Character Development Like Beauty And The Beast
The intensity of contrasting symbols adds the greatest spark and drama for any storyline. Sometimes, an overview of a well-known story can provide a strong example for writers. So, we will take “Beauty and the Beast”. This is a classic fairy tale that has variations in differing cultures. The version from the 18th century, written by a French novelist, Jeanne-Marie Leprince de Beaumont is a famous one. This fairy tale provides more than elements of magic, we also see the strength and fragility of love, inner beauty, growth and transformation. When you take a few extra steps to consider the way it is crafted, you are able to identify… power.
The story can be seen as an allegory for the transformative power of love. The Beast’s outward appearance reflects his inner nature. This description is obvious and disarming and predictable which leads a reader very nicely into the more complex demonstration of power. As the story progresses, we embark on the journey of uncovering how he became this way and what it takes to finally dismantle it all. Here is where we can see the strength of using contrasting symbols. The use of a rose is an unlikely example of power. It is used to demonstrate the humanity of the Beast, time limits and fragility. As the reader, we could also take it a step further and see the rose as the power of inner beauty and what can happen when there is a failure to recognize it because the outer appearance is a distraction.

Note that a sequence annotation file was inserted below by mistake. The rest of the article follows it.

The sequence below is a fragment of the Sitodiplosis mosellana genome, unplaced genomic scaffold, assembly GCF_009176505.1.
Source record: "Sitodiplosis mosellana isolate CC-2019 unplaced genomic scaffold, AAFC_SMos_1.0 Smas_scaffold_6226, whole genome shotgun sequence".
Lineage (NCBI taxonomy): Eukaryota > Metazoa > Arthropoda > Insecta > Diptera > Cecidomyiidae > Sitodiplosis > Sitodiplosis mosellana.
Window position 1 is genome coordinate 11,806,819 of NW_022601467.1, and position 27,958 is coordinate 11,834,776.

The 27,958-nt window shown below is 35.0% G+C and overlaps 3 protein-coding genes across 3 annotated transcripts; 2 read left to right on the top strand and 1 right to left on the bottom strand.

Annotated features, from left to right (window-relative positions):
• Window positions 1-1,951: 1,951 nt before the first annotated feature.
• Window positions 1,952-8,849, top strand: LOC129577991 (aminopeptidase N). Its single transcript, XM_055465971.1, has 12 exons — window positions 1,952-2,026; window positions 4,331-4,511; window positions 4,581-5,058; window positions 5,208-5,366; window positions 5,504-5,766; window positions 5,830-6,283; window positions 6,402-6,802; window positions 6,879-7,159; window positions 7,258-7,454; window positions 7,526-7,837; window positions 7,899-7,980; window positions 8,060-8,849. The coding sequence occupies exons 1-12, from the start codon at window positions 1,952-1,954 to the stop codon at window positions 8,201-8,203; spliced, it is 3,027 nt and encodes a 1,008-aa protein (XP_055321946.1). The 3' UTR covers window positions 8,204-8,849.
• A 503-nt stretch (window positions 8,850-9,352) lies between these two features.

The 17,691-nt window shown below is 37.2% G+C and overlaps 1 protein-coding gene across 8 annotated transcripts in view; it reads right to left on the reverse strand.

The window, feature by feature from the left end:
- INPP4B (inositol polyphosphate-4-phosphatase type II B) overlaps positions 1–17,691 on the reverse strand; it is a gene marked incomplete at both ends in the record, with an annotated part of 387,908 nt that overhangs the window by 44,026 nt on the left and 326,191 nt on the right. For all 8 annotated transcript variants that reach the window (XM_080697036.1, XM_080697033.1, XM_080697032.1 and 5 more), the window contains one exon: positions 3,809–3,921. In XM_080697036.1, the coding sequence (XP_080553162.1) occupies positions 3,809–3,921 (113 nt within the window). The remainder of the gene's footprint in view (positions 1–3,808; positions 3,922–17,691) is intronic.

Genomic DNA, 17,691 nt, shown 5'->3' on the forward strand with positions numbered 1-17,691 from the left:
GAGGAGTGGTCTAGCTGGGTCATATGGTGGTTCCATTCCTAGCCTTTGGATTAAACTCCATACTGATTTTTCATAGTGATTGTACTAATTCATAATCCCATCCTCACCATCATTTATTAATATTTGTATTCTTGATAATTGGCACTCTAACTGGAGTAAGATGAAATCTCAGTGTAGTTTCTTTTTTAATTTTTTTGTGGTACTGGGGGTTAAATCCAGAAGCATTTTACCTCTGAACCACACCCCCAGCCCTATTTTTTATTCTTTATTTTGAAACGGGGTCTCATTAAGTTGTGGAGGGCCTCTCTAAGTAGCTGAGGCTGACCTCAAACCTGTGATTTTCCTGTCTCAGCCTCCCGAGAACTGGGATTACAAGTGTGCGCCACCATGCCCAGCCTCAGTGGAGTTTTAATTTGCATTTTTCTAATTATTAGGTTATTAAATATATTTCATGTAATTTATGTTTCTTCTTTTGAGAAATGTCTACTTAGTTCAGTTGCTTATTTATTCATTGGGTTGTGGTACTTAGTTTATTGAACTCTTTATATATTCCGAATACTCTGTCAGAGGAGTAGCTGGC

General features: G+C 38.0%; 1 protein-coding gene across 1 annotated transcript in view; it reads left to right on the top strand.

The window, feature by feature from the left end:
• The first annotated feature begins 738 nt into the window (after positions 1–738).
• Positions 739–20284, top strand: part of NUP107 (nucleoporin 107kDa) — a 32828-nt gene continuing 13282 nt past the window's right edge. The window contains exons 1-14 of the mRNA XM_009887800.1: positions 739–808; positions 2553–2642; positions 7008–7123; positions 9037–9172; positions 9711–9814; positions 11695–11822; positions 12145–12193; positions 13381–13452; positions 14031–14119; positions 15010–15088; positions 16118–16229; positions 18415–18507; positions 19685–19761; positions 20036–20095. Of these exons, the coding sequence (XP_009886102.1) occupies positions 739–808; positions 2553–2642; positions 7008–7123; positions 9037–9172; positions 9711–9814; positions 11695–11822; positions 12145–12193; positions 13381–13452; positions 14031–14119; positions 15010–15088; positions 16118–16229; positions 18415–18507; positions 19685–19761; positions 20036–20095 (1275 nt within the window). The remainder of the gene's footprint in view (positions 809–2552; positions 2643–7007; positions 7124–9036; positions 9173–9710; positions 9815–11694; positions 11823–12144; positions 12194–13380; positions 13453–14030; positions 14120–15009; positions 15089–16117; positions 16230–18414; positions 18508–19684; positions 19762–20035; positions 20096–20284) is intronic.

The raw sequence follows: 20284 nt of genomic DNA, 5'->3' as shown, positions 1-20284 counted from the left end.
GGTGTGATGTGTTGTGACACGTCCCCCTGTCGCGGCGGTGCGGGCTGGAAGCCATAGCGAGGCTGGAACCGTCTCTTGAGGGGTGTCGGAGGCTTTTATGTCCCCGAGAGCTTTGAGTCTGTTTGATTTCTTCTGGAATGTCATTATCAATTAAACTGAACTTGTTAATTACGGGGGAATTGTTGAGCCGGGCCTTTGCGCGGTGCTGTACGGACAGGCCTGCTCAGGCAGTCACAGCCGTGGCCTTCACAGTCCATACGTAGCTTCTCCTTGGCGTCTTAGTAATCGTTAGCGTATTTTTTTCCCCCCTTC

These simple devices collectively contribute to the mass appeal of a timeless fairy tale and is easy enough to practice. Choose a theme from the human experience and give the character an obvious matching characteristic. Then, develop a short timeline that will include the character’s journey with a contrasting example of that theme. For an added example, we can use Thanos, a Marvel character. His story was about wielding power, he looked like a rock and his relinquishing of power was symbolized using his daughter, Gamora, and his explanation for wanting power and a simple snap.
Try it out for your next draft.
Published 11/29/23 9:21pm CST